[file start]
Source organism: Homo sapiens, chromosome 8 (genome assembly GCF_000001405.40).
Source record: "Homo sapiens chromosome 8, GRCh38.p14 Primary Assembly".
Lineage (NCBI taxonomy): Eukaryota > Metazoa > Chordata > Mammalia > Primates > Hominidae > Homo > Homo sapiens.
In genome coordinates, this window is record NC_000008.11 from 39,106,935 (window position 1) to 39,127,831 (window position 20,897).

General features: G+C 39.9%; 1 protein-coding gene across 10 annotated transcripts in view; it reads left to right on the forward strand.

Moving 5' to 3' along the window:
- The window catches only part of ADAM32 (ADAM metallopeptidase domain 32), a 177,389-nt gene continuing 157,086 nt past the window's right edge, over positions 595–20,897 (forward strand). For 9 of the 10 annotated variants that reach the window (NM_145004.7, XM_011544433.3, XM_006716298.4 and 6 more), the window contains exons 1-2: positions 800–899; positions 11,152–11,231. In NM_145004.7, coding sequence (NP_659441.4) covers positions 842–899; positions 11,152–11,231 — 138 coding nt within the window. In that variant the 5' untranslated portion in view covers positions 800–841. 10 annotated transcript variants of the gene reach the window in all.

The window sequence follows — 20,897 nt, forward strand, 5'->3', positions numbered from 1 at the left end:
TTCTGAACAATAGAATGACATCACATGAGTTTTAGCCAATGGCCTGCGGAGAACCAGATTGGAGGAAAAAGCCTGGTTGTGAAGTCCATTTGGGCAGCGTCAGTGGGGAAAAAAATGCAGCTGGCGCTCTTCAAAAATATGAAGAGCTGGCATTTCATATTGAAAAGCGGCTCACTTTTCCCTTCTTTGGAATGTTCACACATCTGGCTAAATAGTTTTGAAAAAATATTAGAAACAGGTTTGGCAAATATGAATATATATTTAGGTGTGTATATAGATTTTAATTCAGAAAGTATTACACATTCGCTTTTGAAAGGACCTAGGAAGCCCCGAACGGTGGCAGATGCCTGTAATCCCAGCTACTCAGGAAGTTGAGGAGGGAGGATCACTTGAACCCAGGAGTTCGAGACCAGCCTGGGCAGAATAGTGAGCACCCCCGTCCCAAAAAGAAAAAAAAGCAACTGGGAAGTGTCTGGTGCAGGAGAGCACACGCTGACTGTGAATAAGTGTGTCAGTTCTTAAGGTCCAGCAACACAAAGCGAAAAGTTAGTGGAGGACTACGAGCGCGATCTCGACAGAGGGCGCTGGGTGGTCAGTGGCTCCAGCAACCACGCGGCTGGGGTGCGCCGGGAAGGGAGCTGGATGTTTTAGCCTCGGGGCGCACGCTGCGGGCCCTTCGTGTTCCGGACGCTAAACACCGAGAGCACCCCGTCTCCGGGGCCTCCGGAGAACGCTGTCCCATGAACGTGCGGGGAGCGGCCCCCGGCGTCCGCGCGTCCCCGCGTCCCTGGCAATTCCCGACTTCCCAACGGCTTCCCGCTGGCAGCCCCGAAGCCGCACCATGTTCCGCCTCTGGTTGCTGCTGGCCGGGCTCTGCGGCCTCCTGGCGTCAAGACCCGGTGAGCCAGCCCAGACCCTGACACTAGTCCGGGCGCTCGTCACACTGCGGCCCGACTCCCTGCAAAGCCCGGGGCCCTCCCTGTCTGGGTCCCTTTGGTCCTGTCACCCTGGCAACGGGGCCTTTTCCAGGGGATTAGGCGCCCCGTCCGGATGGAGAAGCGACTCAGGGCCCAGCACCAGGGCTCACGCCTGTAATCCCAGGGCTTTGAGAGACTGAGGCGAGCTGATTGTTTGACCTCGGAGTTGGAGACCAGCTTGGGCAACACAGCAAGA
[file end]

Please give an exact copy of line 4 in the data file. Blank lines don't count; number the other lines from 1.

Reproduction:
In genome coordinates, this window is record NC_000008.11 from 39,106,935 (window position 1) to 39,127,831 (window position 20,897).